Simi Mehta, Ritika Gupta and Anshula Mehta
Center for International Relations and Strategic Studies (CIRSS), Impact and Policy Research Institute (IMPRI), New Delhi, and International Development Institute (IDI), Washington, DC, organised a panel discussion and International Webinar on The Way Forward in the India-Nepal Border Dispute. The current dispute over the Lipulekh-Limpiyadhura and Kalapani area road construction of 80 km was a main topic to discuss.
Dr Simi Mehta, CEO and Editorial Director, IMPRI, New Delhi initiated the session by highlighting the historical diplomatic ties between India and Nepal which were cemented on June 17, 1947 in the presence of high-level officials from both the countries with the commitment of peaceful existence and sovereign equality and understanding of each other aspirations.
There was a sudden jolt to the bonhomie when current Ministry of Defence virtually inaugurated the 80 km long road in Himalayas at the Lipulekh pass at Dharchula, Uttarakhand. This was countered by Khadga Prasad Sharma Oli government claiming that road passes through Nepalese Territory and accused India of changing status quo without diplomatic consultations. They responded by making constitutional amendment in the administrative and political map of the country showing that Limpiyadhura, Lipulekh and Kalapani is part of Nepal. India protested this.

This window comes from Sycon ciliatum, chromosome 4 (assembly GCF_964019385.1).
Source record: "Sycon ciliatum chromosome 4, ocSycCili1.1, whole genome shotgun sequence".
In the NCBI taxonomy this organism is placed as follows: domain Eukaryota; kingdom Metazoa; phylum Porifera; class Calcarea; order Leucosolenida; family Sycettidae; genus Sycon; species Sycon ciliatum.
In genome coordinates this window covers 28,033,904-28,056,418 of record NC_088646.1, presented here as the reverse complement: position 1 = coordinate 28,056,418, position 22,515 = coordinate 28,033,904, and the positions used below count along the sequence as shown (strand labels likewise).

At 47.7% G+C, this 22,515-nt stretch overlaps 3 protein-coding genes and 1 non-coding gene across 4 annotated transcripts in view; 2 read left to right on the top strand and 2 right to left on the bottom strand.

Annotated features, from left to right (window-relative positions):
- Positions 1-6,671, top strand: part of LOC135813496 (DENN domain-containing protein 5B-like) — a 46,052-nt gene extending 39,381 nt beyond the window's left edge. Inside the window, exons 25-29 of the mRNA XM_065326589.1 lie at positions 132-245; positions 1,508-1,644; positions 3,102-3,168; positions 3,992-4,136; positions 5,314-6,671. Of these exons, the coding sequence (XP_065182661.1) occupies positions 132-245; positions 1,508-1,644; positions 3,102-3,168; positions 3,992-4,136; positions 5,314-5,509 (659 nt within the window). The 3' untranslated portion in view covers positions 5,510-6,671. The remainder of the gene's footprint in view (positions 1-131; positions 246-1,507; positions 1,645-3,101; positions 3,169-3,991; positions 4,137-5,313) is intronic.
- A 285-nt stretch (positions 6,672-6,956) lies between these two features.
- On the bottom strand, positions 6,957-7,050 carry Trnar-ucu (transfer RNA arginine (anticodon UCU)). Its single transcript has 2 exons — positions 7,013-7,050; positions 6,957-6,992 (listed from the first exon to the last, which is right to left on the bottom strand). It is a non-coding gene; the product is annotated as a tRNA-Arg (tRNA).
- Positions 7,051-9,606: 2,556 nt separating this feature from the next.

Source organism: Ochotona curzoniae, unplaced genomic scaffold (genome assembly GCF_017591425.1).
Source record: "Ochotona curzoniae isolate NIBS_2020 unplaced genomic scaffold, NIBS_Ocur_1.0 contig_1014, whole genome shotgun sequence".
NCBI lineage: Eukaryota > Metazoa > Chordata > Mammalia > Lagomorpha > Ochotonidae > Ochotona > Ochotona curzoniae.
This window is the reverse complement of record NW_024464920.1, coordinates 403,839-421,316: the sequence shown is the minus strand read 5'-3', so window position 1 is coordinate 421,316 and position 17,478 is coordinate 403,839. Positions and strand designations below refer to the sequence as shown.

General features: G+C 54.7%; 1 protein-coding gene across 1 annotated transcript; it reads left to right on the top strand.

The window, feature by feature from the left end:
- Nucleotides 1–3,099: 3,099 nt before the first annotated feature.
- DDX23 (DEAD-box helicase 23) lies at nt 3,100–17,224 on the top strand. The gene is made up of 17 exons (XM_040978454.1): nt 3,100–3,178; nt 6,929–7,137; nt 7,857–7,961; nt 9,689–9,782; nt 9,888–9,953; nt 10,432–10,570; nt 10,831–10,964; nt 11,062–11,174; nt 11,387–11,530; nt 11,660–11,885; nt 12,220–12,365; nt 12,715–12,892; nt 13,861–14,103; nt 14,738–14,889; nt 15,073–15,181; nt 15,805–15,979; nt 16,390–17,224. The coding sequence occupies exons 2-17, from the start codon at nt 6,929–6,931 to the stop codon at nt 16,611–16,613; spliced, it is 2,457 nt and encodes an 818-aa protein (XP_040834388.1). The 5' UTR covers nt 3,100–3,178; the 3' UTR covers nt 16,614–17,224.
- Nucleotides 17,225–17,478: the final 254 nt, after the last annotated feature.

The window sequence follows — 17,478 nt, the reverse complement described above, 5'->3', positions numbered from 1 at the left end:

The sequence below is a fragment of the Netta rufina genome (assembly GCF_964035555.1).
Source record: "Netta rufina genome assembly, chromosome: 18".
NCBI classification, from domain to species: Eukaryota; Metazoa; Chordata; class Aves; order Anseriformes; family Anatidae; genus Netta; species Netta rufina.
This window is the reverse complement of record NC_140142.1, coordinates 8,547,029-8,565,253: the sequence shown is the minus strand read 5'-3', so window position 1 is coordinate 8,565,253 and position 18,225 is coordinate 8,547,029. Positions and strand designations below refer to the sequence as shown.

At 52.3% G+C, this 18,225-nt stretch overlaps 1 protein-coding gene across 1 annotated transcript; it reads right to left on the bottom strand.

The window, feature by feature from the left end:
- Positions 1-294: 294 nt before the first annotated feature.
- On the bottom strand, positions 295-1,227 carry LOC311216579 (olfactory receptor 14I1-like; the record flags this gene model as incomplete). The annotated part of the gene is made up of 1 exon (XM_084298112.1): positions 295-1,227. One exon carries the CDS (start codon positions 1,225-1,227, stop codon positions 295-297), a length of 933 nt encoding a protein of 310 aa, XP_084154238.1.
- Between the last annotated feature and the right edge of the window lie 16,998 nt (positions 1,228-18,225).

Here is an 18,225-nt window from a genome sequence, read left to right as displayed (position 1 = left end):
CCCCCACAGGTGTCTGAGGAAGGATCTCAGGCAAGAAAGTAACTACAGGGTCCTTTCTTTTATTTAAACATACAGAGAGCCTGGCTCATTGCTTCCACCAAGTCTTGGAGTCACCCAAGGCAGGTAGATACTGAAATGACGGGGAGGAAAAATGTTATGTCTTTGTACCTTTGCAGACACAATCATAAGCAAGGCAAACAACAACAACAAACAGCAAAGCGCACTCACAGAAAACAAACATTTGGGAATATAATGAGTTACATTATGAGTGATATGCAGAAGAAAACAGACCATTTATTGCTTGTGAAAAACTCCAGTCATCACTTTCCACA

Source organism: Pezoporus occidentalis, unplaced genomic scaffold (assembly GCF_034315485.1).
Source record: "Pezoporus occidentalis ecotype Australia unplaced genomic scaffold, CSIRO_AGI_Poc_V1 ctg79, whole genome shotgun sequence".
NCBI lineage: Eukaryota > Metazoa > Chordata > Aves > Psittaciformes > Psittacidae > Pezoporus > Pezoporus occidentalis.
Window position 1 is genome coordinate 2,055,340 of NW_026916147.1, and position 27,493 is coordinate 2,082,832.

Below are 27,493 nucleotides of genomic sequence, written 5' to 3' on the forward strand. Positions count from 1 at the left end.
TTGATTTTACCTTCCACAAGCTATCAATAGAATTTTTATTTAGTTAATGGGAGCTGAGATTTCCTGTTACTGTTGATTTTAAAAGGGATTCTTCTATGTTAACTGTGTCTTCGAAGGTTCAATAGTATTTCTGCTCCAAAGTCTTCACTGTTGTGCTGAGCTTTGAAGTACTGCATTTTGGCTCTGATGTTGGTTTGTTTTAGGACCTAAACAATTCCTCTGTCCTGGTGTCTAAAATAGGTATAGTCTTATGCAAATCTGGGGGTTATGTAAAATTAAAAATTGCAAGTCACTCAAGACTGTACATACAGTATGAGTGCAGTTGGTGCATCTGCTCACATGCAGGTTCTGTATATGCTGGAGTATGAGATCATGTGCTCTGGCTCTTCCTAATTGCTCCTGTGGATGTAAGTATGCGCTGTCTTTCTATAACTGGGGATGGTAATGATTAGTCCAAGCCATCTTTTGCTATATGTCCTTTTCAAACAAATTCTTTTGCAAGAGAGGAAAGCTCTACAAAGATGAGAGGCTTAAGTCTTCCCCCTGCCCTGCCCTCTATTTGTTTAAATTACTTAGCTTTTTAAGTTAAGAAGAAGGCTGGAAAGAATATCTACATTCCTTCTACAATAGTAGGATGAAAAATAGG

This new road is the shortest route from New Delhi to Tibetan Plateau and it is an important trade route and passage for thousands of pilgrims to visit the holy place of Kailash Mansarovar. Therefore, no doubt it is in the interests of both the countries. Various questions were posed to the panellists including the ways towards potential resolution of the issues given the importance of the long history of friendly relations between the two countries, especially in the people-to-people ties; Further, the panellists also were asked of their opinion on the fact that it appears that both sides in the dispute feel that the other side has acted to trigger the escalation of the dispute.
Dr Minendra P. Rijal, Member of Parliament, Republic of Nepal has made his very brief remarks with evidence and thoughts on the issue. He noted that 97% of the disputes with India have been resolved successfully and in satisfaction. Still some differences remain. He opined that India-Nepal are having very friendly relations. He stated that both sides will have to sit and resolved the issue in diplomatic way once corona fades away.
He also said that both nations have to talk and educate their citizens about the relations between the countries and need to clarify with the media about the issue. Dr Rijal said Nepal is ready to sit and resolve the dispute as soon as possible. While answering the question he stated that this issue will not lead to a situation wherein India would blockade bulk commodities exports to Nepal, and should that happen, it would be a huge disappointment. He requested to Indian media and people to respect Honourable Prime Minister Mr KP Sharma Oli.